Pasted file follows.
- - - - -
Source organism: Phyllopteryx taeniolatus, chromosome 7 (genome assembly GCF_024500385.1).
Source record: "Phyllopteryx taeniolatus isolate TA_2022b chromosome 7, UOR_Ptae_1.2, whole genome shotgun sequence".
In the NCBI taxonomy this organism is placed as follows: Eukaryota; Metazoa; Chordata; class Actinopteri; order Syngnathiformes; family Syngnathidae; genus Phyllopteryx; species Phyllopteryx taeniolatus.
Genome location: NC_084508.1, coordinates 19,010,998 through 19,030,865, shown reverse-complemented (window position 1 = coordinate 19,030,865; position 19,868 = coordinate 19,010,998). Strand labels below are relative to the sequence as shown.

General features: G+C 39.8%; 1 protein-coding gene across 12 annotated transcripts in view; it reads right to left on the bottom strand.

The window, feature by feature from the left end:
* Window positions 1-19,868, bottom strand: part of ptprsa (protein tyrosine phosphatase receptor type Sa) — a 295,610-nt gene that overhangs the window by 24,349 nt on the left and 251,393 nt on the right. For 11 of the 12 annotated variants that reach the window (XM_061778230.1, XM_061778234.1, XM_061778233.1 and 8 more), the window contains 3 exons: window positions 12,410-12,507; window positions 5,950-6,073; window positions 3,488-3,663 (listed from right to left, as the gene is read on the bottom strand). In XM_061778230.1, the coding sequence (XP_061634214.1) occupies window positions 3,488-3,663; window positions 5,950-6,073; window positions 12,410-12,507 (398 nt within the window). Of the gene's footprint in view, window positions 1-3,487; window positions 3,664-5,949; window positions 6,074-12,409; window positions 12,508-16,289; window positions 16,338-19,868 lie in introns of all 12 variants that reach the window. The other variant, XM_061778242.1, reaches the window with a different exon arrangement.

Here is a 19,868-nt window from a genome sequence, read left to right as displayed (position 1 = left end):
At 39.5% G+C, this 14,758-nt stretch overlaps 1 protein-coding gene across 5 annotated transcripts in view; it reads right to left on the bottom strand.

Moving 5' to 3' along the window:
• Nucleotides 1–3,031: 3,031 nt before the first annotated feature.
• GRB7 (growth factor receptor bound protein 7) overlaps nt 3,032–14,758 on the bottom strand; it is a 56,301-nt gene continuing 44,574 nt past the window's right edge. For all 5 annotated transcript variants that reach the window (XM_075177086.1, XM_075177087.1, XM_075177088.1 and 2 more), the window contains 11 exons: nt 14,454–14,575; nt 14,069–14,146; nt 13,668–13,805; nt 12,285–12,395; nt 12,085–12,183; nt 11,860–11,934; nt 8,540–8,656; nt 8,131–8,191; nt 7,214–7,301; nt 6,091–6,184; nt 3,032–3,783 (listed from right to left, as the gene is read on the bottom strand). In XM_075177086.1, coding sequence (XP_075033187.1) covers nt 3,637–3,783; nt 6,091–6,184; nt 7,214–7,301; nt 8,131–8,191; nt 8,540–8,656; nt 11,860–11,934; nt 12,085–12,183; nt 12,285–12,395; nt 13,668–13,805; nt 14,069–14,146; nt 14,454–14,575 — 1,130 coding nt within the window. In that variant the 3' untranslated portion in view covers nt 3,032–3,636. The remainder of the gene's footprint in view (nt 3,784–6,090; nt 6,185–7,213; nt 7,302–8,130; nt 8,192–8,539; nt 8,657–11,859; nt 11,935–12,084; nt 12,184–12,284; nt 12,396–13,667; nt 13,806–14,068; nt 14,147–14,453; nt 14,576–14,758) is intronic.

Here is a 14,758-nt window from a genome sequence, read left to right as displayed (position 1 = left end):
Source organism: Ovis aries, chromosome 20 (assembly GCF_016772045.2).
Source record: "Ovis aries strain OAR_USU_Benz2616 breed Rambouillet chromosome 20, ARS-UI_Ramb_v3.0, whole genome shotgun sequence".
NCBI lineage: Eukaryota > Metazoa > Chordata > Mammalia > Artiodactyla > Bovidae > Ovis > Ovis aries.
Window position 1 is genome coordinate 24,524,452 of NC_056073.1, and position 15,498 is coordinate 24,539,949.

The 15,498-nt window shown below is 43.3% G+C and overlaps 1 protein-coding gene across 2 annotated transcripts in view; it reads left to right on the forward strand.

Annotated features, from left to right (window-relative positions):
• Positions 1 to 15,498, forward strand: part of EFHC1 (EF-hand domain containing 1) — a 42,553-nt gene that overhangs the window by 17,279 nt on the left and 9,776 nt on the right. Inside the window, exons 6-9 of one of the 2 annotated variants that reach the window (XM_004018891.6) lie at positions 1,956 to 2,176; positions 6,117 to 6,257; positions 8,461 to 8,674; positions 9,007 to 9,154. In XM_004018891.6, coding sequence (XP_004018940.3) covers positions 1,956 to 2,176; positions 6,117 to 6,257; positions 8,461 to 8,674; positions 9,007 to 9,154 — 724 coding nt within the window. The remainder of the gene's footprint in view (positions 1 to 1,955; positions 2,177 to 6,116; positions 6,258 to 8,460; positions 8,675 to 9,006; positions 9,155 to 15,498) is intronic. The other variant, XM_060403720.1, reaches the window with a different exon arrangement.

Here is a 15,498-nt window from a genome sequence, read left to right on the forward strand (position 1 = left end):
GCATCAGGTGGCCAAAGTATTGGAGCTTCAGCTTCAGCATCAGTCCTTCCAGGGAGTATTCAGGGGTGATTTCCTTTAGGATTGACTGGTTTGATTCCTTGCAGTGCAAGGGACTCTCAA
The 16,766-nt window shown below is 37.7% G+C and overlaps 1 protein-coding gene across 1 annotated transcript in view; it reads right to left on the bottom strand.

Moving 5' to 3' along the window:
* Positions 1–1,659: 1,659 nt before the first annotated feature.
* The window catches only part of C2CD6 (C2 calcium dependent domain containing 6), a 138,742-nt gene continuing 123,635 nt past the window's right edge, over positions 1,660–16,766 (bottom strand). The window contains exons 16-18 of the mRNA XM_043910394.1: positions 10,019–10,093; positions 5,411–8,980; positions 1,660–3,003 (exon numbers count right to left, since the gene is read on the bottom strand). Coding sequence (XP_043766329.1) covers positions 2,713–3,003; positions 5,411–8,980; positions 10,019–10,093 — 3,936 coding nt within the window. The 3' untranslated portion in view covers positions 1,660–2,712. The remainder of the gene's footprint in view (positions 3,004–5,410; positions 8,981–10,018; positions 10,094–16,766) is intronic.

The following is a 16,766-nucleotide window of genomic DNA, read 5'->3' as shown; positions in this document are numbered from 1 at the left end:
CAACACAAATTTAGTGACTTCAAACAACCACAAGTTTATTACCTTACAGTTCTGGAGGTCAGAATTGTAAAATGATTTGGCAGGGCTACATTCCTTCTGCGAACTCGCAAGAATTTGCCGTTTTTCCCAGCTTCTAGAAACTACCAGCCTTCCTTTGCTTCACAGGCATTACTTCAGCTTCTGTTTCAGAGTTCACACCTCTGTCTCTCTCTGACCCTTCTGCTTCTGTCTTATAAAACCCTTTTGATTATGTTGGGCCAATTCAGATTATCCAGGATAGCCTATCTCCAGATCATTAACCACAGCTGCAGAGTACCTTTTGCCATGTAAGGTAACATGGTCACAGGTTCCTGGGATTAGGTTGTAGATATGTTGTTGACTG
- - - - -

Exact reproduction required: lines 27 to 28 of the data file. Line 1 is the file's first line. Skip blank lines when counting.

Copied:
The following is a 16,766-nucleotide window of genomic DNA, read 5'->3' as shown; positions in this document are numbered from 1 at the left end:
CAACACAAATTTAGTGACTTCAAACAACCACAAGTTTATTACCTTACAGTTCTGGAGGTCAGAATTGTAAAATGATTTGGCAGGGCTACATTCCTTCTGCGAACTCGCAAGAATTTGCCGTTTTTCCCAGCTTCTAGAAACTACCAGCCTTCCTTTGCTTCACAGGCATTACTTCAGCTTCTGTTTCAGAGTTCACACCTCTGTCTCTCTCTGACCCTTCTGCTTCTGTCTTATAAAACCCTTTTGATTATGTTGGGCCAATTCAGATTATCCAGGATAGCCTATCTCCAGATCATTAACCACAGCTGCAGAGTACCTTTTGCCATGTAAGGTAACATGGTCACAGGTTCCTGGGATTAGGTTGTAGATATGTTGTTGACTG